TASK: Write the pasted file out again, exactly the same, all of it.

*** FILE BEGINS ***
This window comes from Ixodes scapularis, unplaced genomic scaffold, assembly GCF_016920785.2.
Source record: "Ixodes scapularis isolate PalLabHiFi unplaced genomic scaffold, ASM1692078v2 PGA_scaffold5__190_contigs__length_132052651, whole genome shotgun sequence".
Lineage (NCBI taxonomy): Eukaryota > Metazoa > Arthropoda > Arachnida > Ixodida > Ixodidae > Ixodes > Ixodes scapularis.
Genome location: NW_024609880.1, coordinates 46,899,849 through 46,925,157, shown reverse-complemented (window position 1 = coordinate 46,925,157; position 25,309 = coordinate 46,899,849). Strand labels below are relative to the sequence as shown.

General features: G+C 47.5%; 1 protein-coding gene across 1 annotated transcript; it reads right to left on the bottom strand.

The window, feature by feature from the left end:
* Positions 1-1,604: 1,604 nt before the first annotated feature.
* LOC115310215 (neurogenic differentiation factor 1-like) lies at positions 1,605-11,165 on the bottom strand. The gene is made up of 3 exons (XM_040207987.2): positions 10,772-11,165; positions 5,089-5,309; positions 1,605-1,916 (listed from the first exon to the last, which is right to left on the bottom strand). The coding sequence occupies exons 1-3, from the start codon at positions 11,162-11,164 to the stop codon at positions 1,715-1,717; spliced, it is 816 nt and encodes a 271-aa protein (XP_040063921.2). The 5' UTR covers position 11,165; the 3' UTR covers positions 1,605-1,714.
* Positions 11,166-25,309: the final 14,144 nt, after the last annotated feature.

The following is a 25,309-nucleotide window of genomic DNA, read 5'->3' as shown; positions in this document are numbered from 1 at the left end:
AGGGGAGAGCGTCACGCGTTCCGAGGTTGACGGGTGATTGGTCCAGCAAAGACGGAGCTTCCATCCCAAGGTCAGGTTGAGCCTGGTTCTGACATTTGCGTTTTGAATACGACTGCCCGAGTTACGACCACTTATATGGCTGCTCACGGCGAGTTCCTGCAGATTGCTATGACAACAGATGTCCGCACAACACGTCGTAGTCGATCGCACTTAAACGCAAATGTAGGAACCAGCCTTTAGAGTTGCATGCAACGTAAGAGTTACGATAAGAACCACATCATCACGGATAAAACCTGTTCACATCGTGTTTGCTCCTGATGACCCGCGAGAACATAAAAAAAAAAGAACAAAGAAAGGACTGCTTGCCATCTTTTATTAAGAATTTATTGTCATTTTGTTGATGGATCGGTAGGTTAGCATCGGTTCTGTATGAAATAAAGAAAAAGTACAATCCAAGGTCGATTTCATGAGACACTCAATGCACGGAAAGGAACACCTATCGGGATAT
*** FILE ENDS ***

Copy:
This window comes from Ixodes scapularis, unplaced genomic scaffold, assembly GCF_016920785.2.
Source record: "Ixodes scapularis isolate PalLabHiFi unplaced genomic scaffold, ASM1692078v2 PGA_scaffold5__190_contigs__length_132052651, whole genome shotgun sequence".
Lineage (NCBI taxonomy): Eukaryota > Metazoa > Arthropoda > Arachnida > Ixodida > Ixodidae > Ixodes > Ixodes scapularis.
Genome location: NW_024609880.1, coordinates 46,899,849 through 46,925,157, shown reverse-complemented (window position 1 = coordinate 46,925,157; position 25,309 = coordinate 46,899,849). Strand labels below are relative to the sequence as shown.

General features: G+C 47.5%; 1 protein-coding gene across 1 annotated transcript; it reads right to left on the bottom strand.

The window, feature by feature from the left end:
* Positions 1-1,604: 1,604 nt before the first annotated feature.
* LOC115310215 (neurogenic differentiation factor 1-like) lies at positions 1,605-11,165 on the bottom strand. The gene is made up of 3 exons (XM_040207987.2): positions 10,772-11,165; positions 5,089-5,309; positions 1,605-1,916 (listed from the first exon to the last, which is right to left on the bottom strand). The coding sequence occupies exons 1-3, from the start codon at positions 11,162-11,164 to the stop codon at positions 1,715-1,717; spliced, it is 816 nt and encodes a 271-aa protein (XP_040063921.2). The 5' UTR covers position 11,165; the 3' UTR covers positions 1,605-1,714.
* Positions 11,166-25,309: the final 14,144 nt, after the last annotated feature.

The following is a 25,309-nucleotide window of genomic DNA, read 5'->3' as shown; positions in this document are numbered from 1 at the left end:
AGGGGAGAGCGTCACGCGTTCCGAGGTTGACGGGTGATTGGTCCAGCAAAGACGGAGCTTCCATCCCAAGGTCAGGTTGAGCCTGGTTCTGACATTTGCGTTTTGAATACGACTGCCCGAGTTACGACCACTTATATGGCTGCTCACGGCGAGTTCCTGCAGATTGCTATGACAACAGATGTCCGCACAACACGTCGTAGTCGATCGCACTTAAACGCAAATGTAGGAACCAGCCTTTAGAGTTGCATGCAACGTAAGAGTTACGATAAGAACCACATCATCACGGATAAAACCTGTTCACATCGTGTTTGCTCCTGATGACCCGCGAGAACATAAAAAAAAAAGAACAAAGAAAGGACTGCTTGCCATCTTTTATTAAGAATTTATTGTCATTTTGTTGATGGATCGGTAGGTTAGCATCGGTTCTGTATGAAATAAAGAAAAAGTACAATCCAAGGTCGATTTCATGAGACACTCAATGCACGGAAAGGAACACCTATCGGGATAT